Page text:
There is something in cultures that invariably turn them into Passéisme. This word, I've encountered in a manifesto by contemporary Acadian artists, is used to attack the obsession of a culture with its own past. In Acadian letters and art, it is evident by the constant referral to three events: the idyllic origins of Acadie, the deportation, and the renaissance of Acadian heritage in the late 19th century with the founding of Collège Saint-Joseph.
This phenomenon does not limit itself to my small community and her culture. Take for example the culture of New Orleans, which obsesses over the idea of a decadent, bohemian port city that thrived until about the end of World War II. The truth in New Orleans today has been unveiled and laid naked under horrifying light by Hurricane Katrina. The city has a 70 percent poverty rate, structural incompetence, and ghastly crime, yet people still talk about this magical and fictional version of the city. Perhaps this is a good thing--afterall, it keeps the morale up. But it can only be truly useful if it urges the people of New Orleans to rebuild her city and change their attitudes about justice, social sustainability, and everyday life. Although I am skeptical, because I see the simulacrum of New Orleans competing with any valuable progress.
Likewise, in Acadian (and by proxy Cajun) community, a lot of the cultural energy is spent on tableaux of the past. I will recount my first encounter with this, when I traveled to Bouctouche for the exhibit, Le Pays de la Sangouine.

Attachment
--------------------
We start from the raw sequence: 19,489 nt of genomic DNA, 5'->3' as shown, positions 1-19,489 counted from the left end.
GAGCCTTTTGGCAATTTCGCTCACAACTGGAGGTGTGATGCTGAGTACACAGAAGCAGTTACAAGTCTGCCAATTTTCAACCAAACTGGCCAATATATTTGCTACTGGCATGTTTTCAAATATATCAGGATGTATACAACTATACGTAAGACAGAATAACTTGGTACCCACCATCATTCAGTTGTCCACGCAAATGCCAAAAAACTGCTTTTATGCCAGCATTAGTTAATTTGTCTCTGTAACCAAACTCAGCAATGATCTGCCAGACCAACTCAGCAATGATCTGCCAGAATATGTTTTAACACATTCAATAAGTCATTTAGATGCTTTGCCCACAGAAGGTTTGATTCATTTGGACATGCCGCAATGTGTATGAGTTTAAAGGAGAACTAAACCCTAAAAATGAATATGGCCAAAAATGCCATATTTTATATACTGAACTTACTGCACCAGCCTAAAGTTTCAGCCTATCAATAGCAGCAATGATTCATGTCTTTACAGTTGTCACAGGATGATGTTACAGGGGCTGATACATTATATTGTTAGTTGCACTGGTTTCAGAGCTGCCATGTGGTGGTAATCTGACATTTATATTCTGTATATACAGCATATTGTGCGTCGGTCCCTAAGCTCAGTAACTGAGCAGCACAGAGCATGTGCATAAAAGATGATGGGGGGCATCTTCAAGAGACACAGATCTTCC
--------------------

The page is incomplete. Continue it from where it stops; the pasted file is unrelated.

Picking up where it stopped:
Sangouine was a character in the work of Antoinine Maillet, the mother of modern Acadian literature and theatre. In the park, one can listen to monologues by people who are dressed as Maillet's characters and who perform them in little buildings decorated for the period, which I guess is either right before or right after the deportation.
The land there is truly beautiful and most of the spectacles occur on a little island accessible by a foot bridge (although there is a golf cart that drives people back and forth, driven by a Lirette whom I had not the pleasure of meeting). When I went there, it was a clear, windy day.
When I arrived on the island, I went directly to where I could hear music, coming from a bar. The band was energetic and talented. They sang songs in French, even some from Louisiana. Afterwards I wandered. I met a guy, a Girouard, who was the inhabitant of the lighthouse. In the light house there was a statue of a monk with a mirror suspended over his head. The head was cocked all the way back so as the monk could view his face. The statue was at one point the masthead of a boat.
This Girouard and I talked about a few things--the presence of Lirettes in New Brunswick, the plight of the Acadians and Cajuns, his trip to Lafayette. He said that after driving 2300 miles to Louisiana, "it was like coming home." He also discussed black culture with me, a conversation I tried to avoid. He told me the Cajuns, "That's blacker than nigger." This is an example of ethnocentric passéisme. Apparently, he is also a clairvoyant.
I went back to the music.